“Formerly incarcerated applicants are among the most vulnerable, and we should treat them with respect, if not admiration”
Princeton University has taken a stance against a student movement called “Ban the Box.” The “box” refers to a section of the college admissions application that inquires about a prospective student’s criminal history. Applicants with criminal histories are very likely to be rejected from academic institutions. Students argue that by allowing criminal histories to weigh into admissions decisions, the Princeton administration is perpetuating inequality and is unfairly denying the formerly incarcerated second chances. Higher education is also an important contributor to decreasing recidivism.
During a meeting held at the Council of the Princeton University Community, a mixture of opinions emerged regarding how exoffender applicants should be treated.
Some, including many students, thought that once a person has served his or her time, he or she should be able to regain all the rights of full citizenship.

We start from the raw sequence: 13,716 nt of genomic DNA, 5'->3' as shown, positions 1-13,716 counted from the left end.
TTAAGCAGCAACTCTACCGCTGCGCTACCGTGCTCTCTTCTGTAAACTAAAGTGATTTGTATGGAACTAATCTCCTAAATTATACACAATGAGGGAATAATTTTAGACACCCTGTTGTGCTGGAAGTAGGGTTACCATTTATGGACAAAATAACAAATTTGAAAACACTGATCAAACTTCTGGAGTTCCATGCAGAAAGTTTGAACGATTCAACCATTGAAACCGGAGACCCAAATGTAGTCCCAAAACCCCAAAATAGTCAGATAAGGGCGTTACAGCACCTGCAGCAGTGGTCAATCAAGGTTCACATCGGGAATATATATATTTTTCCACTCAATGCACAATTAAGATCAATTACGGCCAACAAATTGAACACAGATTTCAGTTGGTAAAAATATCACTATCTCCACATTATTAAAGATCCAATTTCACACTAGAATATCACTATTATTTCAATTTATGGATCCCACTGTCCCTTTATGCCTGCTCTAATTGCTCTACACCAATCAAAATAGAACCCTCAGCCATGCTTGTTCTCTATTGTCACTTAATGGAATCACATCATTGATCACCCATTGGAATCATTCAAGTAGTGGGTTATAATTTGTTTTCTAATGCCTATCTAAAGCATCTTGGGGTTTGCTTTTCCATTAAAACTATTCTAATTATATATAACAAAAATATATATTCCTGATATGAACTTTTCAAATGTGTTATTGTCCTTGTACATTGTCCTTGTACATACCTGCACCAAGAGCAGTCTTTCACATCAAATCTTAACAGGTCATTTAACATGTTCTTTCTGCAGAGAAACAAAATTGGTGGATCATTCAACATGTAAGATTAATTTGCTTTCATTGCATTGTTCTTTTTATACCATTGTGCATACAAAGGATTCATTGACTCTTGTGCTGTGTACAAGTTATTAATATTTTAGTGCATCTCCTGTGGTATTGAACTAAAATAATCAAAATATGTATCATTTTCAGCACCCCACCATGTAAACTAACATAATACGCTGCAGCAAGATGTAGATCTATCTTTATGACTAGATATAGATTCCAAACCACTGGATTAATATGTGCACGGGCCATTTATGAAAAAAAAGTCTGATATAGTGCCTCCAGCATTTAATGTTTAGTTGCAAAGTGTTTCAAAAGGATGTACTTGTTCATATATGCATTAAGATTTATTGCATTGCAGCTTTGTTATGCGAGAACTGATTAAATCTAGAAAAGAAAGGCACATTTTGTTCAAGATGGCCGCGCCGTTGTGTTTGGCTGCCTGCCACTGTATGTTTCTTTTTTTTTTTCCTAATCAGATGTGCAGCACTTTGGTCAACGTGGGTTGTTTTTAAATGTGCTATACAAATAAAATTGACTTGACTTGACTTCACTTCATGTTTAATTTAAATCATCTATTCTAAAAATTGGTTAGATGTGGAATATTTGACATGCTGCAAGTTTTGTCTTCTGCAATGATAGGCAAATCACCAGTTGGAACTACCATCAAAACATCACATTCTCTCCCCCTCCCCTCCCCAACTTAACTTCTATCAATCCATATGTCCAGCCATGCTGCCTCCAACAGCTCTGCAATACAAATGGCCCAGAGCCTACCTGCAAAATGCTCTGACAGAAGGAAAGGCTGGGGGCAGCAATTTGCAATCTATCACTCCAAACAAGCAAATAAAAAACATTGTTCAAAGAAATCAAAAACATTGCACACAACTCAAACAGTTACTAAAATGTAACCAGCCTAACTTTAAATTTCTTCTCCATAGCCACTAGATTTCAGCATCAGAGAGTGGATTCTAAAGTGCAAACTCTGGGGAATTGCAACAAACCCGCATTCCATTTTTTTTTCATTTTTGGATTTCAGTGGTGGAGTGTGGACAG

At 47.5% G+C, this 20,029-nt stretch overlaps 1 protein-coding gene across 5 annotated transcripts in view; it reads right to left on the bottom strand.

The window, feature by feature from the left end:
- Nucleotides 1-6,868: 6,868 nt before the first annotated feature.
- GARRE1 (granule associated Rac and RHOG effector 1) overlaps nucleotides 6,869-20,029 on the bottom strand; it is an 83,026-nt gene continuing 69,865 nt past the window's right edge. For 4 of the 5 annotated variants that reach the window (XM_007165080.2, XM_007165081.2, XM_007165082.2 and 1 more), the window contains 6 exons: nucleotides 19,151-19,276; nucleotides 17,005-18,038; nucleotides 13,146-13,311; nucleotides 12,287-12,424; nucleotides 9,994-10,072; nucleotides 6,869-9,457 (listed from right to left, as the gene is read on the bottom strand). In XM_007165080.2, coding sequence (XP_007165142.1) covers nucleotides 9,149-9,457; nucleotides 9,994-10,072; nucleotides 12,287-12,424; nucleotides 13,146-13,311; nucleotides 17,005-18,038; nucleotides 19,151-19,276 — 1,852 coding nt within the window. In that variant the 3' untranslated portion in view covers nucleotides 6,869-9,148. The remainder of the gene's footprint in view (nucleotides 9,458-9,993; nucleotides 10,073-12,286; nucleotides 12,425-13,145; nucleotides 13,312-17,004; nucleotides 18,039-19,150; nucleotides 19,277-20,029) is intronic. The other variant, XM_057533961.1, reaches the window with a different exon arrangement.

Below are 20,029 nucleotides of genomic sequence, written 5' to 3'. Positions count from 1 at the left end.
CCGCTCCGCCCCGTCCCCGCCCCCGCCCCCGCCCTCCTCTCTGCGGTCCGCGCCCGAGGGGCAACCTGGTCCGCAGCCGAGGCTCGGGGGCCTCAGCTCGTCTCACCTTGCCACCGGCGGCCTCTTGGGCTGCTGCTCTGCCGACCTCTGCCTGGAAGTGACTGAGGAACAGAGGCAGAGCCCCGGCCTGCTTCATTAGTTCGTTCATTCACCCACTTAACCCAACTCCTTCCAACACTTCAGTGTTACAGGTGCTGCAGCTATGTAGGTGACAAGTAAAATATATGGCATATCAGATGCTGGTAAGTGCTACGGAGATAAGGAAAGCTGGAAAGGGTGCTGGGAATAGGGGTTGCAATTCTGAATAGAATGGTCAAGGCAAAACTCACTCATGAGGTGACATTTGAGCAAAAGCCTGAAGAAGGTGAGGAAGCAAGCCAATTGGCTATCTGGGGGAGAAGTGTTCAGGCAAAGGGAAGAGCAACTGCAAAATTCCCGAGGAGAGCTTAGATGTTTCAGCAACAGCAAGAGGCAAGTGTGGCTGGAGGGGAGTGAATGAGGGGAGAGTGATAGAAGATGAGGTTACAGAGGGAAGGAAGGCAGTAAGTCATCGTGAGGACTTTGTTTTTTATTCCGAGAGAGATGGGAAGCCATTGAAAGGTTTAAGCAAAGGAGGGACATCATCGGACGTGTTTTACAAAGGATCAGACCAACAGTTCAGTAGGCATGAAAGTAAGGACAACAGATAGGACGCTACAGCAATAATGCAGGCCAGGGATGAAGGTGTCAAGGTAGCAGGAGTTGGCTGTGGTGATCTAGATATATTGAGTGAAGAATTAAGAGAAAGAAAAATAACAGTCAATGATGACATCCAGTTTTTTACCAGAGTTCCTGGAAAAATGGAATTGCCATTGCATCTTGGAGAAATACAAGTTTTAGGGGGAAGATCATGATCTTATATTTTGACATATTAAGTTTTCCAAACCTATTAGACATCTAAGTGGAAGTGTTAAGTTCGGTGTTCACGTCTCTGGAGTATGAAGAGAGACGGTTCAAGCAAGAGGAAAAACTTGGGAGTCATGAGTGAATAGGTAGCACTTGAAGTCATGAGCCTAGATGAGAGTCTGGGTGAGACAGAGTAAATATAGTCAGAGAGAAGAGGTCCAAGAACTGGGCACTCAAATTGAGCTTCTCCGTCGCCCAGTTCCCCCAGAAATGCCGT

Some, representatives of Princeton expressed their opposition.“I think there are some kinds of criminal activity that may be related to risks that could occur on campus,” said Christopher Eisgruber, President of Princeton University. “We take those risks seriously.”
“I think there are some kinds of criminal activity that may be related to risks that could occur on campus”
Samuel Aftel, a Princeton University student, expressed frustration at the university’s reasoning for maintaining the box. He said that accord- ing to the university’s logic, a former convict will be more likely to commit violence outside FitzRandolph Gate than on campus. Princeton claims to protect its campus community above all else. Some say that the university is okay with the violence as long as it happens outside its campus gates.
“We take those risks seriously”
There is limited research on the potential impacts of banning the box and no hard data suggests a formerly incarcerated person will endanger other students. Some feel that to deny a person’s civil liberties after incarceration is to essentially keep that person incarcerated after his or her release.
“Formerly incarcerated applicants are among the most vulnerable, and we should treat them with respect, if not admiration,” says Aftel.